Did you catch my two big announcements?
I have to say I’m pretty excited about both!
In preparation for the launch of Tuneful Teens 2 on February 1st, I’m going to share an activity I use with my teen groups that can be adapted in various ways depending on the level of the group.
“Shake, Rattle, and Roll” is one song that always gets my feet tapping. And although it’s not a pop song, per say, for today’s teens, it does have a pretty cool groove to it that makes you want to shake and move.
Here’s how I set up the activity:
Split your group into three. One group gets bells (they’ll be ‘shaking’), one group gets maracas (they’ll be ‘rattling’) and one group gets drums (they’ll be ‘rolling.’)
I sing and play this song using a boogie beat or rock beat on the keyboard and it really makes it feel authentic!
Instruct the whole group to play all together as you sing the first verse.
When you get to the chorus, change up the lyrics to:
“I said shake, shake, shake. I said shake, shake, shake” (only bells play)
“I said rattle, rattle, rattle. I said rattle, rattle, rattle” (only maracas play)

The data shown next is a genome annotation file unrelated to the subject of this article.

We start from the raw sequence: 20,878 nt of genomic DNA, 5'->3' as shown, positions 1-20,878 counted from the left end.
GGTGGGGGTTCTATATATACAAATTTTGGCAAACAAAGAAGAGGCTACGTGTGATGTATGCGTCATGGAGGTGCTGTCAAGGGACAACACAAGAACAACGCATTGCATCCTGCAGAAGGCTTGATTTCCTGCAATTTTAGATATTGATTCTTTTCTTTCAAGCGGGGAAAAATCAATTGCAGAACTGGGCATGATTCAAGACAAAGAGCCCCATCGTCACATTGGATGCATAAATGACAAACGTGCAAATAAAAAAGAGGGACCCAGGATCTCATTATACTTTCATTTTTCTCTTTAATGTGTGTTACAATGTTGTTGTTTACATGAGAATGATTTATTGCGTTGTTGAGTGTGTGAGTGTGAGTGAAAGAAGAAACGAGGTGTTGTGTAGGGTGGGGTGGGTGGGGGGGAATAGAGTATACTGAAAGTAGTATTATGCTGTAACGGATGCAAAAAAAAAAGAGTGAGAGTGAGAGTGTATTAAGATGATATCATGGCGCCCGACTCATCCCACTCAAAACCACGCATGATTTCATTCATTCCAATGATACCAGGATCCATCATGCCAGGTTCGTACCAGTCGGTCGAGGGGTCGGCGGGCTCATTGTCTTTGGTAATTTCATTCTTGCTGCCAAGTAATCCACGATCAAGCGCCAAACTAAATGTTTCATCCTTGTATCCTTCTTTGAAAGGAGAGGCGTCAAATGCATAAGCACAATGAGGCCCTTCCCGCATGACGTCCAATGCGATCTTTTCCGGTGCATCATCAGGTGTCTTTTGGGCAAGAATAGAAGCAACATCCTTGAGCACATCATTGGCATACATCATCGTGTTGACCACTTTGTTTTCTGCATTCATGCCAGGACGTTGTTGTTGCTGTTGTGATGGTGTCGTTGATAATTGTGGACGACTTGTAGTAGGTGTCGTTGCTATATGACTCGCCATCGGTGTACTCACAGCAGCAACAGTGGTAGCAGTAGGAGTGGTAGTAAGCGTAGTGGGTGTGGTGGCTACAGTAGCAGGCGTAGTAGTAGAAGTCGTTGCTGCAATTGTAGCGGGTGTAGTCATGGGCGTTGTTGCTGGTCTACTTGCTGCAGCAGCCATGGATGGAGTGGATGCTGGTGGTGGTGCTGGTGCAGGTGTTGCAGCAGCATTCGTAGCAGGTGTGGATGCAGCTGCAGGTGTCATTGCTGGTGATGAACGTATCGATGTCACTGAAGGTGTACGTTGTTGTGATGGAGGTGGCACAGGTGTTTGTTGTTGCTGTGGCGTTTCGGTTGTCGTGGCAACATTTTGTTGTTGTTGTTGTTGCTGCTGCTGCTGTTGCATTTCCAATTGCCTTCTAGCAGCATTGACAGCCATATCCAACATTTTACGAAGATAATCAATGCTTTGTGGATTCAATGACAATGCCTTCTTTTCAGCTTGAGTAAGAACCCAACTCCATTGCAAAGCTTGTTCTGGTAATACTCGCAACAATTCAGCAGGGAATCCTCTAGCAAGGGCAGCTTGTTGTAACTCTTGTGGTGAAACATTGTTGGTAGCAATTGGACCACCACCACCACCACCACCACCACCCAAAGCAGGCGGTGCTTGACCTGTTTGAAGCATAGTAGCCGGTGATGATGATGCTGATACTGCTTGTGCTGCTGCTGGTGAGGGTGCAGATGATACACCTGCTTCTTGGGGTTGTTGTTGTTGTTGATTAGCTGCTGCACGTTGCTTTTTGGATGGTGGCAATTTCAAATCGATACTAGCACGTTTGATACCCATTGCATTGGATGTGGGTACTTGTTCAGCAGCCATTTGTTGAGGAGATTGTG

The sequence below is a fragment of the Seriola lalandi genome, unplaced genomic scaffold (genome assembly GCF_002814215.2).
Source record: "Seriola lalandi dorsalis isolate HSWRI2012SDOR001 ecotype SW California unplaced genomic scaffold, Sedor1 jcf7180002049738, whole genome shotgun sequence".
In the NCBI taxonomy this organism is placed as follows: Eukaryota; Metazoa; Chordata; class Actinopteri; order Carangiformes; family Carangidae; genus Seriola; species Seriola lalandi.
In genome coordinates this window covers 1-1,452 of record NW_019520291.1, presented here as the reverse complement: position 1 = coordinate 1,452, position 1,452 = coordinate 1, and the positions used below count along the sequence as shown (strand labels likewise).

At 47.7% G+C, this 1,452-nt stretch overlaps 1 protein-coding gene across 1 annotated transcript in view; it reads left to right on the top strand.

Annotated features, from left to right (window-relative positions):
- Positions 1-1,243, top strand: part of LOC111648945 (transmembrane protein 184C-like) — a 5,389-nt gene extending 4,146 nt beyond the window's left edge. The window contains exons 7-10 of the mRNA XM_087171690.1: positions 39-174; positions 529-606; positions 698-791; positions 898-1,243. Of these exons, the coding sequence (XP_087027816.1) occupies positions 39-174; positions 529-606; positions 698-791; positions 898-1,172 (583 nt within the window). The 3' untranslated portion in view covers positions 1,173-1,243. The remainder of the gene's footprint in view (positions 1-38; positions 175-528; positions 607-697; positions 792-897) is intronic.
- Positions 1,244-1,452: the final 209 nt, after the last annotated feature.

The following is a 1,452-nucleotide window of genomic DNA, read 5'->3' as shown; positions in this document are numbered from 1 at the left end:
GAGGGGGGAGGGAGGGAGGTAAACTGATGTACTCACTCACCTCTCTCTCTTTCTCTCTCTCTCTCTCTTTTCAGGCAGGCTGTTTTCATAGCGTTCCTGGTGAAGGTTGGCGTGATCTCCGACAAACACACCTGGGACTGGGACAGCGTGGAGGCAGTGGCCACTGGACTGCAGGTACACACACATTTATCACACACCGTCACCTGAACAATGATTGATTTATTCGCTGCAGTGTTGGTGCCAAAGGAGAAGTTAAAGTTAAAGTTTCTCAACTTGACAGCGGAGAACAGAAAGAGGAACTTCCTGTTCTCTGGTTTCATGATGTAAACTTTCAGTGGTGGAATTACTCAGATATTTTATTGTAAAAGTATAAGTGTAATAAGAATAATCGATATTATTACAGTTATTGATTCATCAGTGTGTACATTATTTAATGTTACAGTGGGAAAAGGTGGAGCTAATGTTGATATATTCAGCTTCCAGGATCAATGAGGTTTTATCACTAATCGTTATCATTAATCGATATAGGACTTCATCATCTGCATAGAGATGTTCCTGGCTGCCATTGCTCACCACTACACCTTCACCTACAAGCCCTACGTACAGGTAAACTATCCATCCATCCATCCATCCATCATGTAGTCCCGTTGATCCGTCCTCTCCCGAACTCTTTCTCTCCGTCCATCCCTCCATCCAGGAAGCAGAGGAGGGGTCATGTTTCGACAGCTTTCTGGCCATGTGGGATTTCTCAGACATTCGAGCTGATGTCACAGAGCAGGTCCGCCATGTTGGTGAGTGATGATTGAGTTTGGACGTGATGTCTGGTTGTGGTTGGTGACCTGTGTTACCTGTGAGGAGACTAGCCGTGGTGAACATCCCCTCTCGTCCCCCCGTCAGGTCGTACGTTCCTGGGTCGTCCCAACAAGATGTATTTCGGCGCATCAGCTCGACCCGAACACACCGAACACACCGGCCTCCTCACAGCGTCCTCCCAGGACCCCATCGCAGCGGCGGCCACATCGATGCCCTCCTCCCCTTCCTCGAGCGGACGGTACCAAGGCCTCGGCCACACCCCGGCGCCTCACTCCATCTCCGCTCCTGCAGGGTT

“I said roll, roll, roll. I said roll, roll, roll.” (only drums play)
Instruct the whole group to play all together as you sing the second verse.
When you get to the chorus this time, sing the lyrics as is, and see how the group keeps up!
“I said shake (bells play), rattle (maracas play), and roll (drums)
“I said shake (bells play), rattle (maracas play), and roll (drums), etc.”
You might have to slow down the tempo at first, but then you can gradually increase it, which makes it really fun (and, of course, a great way to work on those auditory perception and attention skills!)
As I mentioned, although this song is not considered ‘pop music’ any more, I still like to introduce songs from different eras and songs of different genres into my teen groups.
Hope you enjoy!
If you want even MORE ideas for creatively engaging adolescents in music therapy, you need to check out Tuneful Teens 2 when it comes out this Saturday, February 1st!!
Thanks and a question: I really like this idea and plan to use it! Am wondering though about the song’s original verses because am not real crazy about the lyrics, except the chorus which is great, especially with your application of it! Do you actually sing the original verses?
Here’s my reply to June (which I emailed to her but forgot to post!)
Here are the lyrics I use (I know there are some different versions out there):
“Get out from that kitchen and rattle those pots and pans
Get out from that kitchen and rattle those pots and pans
Well, roll my breakfast ’cause I’m a hungry man.”
I just sing through that first verse once, but place a more heavy emphasis on the chorus (shake, rattle, and roll in it’s different variations as I explain on the blog). The verse lyrics aren’t great, I agree, but that is why I focus more on the chorus. Hope this helps!